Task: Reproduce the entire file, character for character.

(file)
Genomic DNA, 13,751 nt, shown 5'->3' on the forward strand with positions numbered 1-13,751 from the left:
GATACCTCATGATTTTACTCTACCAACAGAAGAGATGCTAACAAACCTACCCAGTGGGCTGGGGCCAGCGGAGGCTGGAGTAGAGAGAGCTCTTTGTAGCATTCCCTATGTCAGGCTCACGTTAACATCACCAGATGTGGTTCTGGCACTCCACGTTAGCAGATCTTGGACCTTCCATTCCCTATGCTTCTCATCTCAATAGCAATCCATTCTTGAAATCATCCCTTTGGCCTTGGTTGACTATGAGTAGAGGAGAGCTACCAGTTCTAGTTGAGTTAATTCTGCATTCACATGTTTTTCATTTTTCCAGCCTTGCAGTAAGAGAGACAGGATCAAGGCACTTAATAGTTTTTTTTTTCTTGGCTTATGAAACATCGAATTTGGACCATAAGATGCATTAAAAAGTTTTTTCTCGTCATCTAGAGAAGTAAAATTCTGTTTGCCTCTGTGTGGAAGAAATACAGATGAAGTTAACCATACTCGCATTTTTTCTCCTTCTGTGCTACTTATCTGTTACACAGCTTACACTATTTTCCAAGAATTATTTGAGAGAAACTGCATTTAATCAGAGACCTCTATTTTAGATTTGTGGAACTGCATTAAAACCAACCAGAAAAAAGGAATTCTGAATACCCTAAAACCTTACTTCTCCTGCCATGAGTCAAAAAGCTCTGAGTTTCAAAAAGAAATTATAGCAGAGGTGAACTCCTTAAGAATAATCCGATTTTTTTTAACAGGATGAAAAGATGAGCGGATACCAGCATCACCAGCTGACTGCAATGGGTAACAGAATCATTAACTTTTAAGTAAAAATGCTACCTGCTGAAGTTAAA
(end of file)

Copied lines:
Genomic DNA, 13,751 nt, shown 5'->3' on the forward strand with positions numbered 1-13,751 from the left:
GATACCTCATGATTTTACTCTACCAACAGAAGAGATGCTAACAAACCTACCCAGTGGGCTGGGGCCAGCGGAGGCTGGAGTAGAGAGAGCTCTTTGTAGCATTCCCTATGTCAGGCTCACGTTAACATCACCAGATGTGGTTCTGGCACTCCACGTTAGCAGATCTTGGACCTTCCATTCCCTATGCTTCTCATCTCAATAGCAATCCATTCTTGAAATCATCCCTTTGGCCTTGGTTGACTATGAGTAGAGGAGAGCTACCAGTTCTAGTTGAGTTAATTCTGCATTCACATGTTTTTCATTTTTCCAGCCTTGCAGTAAGAGAGACAGGATCAAGGCACTTAATAGTTTTTTTTTTCTTGGCTTATGAAACATCGAATTTGGACCATAAGATGCATTAAAAAGTTTTTTCTCGTCATCTAGAGAAGTAAAATTCTGTTTGCCTCTGTGTGGAAGAAATACAGATGAAGTTAACCATACTCGCATTTTTTCTCCTTCTGTGCTACTTATCTGTTACACAGCTTACACTATTTTCCAAGAATTATTTGAGAGAAACTGCATTTAATCAGAGACCTCTATTTTAGATTTGTGGAACTGCATTAAAACCAACCAGAAAAAAGGAATTCTGAATACCCTAAAACCTTACTTCTCCTGCCATGAGTCAAAAAGCTCTGAGTTTCAAAAAGAAATTATAGCAGAGGTGAACTCCTTAAGAATAATCCGATTTTTTTTAACAGGATGAAAAGATGAGCGGATACCAGCATCACCAGCTGACTGCAATGGGTAACAGAATCATTAACTTTTAAGTAAAAATGCTACCTGCTGAAGTTAAA